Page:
Tunisian protesters fear that a new law will whitewash corrupt businessmen and officials, but they are finding that the new regime is becoming as intolerant of dissent as its predecessor
King Arthur: Legendary figure was real and lived most of his life in Strathclyde, academic claims

Academic claims King Arthur was real - and reveals where he lived

Dr Andrew Breeze says the legendary figure did exist – but was a general, not a king
Who is Oliver Bonas and how has he captured middle-class hearts?

Who is Oliver Bonas?

It's the first high-street store to pay its staff the living wage, and it saw out the recession in style
Earth has 'lost more than half its trees' since humans first started cutting them down

Axe-wielding Man fells half the world’s trees – leaving us just 422 each

However, the number of trees may be eight times higher than previously thought
60 years of Scalextric: Model cars are now stuffed with as much tech as real ones

60 years of Scalextric

Model cars are now stuffed with as much tech as real ones
Theme parks continue to draw in thrill-seekers despite the risks - so why are we so addicted?

Why are we addicted to theme parks?

Now that Banksy has unveiled his own dystopian version, Christopher Beanland considers the ups and downs of our endless quest for amusement
Tourism in Iran: The country will soon be opening up again after years of isolation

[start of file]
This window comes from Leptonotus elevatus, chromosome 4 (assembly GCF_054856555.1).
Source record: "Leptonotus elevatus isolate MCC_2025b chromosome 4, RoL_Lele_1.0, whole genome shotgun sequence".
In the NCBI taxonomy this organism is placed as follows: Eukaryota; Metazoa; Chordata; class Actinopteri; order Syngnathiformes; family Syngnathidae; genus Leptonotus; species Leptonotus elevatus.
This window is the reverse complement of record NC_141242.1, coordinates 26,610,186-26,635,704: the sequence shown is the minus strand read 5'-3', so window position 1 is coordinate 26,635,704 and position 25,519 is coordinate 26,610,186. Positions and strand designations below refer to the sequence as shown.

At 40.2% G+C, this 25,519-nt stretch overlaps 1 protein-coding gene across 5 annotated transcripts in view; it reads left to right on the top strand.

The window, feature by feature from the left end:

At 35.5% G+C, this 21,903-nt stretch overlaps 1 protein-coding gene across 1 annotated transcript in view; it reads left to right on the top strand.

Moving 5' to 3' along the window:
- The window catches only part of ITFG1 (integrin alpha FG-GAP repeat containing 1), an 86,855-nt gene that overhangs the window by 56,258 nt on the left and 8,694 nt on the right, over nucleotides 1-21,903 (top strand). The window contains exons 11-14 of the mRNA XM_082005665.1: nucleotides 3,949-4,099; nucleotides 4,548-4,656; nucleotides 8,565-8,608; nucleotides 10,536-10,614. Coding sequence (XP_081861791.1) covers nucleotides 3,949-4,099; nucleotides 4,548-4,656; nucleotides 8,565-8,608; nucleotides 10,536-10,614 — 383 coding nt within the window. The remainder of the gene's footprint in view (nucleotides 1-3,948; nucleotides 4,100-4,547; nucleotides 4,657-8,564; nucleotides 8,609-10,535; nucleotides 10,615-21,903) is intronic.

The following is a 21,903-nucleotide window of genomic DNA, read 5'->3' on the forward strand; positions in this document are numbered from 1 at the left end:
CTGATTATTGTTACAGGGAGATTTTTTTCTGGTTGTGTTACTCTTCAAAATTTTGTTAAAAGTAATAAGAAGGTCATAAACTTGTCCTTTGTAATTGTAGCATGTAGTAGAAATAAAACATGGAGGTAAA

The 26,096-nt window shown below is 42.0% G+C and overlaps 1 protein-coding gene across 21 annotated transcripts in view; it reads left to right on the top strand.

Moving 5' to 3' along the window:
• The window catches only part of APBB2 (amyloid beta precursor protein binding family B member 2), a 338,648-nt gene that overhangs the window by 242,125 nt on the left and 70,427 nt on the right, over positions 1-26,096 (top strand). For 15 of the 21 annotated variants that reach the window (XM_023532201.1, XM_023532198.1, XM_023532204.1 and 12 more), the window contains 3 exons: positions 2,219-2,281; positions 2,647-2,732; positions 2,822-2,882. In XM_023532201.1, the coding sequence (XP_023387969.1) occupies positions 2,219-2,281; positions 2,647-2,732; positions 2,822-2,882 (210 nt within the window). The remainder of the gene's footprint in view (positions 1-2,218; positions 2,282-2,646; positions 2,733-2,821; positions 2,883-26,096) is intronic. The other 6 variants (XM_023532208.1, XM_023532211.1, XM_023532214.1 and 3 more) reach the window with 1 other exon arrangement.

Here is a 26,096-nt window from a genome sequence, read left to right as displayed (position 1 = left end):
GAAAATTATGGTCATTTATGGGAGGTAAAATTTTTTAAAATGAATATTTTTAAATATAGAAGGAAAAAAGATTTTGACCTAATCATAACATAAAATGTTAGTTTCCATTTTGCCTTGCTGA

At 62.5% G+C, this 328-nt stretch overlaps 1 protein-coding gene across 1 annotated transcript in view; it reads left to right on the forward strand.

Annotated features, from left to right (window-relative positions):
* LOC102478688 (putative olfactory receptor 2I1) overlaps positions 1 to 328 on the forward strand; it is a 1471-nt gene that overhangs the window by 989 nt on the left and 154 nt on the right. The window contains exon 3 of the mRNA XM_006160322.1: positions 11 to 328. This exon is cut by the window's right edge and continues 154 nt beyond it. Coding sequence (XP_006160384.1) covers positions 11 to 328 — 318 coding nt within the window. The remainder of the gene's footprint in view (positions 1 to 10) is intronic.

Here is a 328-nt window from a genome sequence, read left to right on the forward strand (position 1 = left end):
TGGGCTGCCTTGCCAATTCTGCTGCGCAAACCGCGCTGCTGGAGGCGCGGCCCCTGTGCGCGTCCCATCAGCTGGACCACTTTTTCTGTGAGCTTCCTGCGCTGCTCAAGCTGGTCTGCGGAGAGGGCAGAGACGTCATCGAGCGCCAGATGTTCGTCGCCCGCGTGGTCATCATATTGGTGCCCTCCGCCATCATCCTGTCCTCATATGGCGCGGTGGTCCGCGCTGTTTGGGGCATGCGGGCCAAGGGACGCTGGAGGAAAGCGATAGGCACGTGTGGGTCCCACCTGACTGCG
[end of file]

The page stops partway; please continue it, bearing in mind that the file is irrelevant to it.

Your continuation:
Iran is opening up again to tourists

After years of isolation, Iran is reopening its embassies abroad. Soon, there'll be the chance for the adventurous to holiday there
10 best PS4 games

10 best PS4 games

Can’t wait for the new round of blockbusters due out this autumn? We played through last year’s offering
Transfer window: Ten things we learnt

Ten things we learnt from the transfer window

Record-breaking spending shows FFP restraint no longer applies
Migrant crisis: UN official Philippe Douste-Blazy reveals the harrowing sights he encountered among refugees arriving on Lampedusa

‘Can we really just turn away?’

Dead bodies, men drowning, women miscarrying – a senior UN figure on the horrors he has witnessed among migrants arriving on Lampedusa, and urges politicians not to underestimate our caring nature
Nine of Syria and Iraq's 10 world heritage sites are in danger as Isis ravages centuries of history

Nine of Syria and Iraq's 10 world heritage sites are in danger...

... and not just because of Isis vandalism
Girl on a Plane: An exclusive extract of the novelisation inspired by the 1970 Palestinian fighters hijack

Girl on a Plane

An exclusive extract of the novelisation inspired by the 1970 Palestinian fighters hijack
Why Frederick Forsyth's spying days could spell disaster for today's journalists

Why Frederick Forsyth's spying days could spell disaster for today's journalists

The author of 'The Day of the Jackal' has revealed he spied for MI6 while a foreign correspondent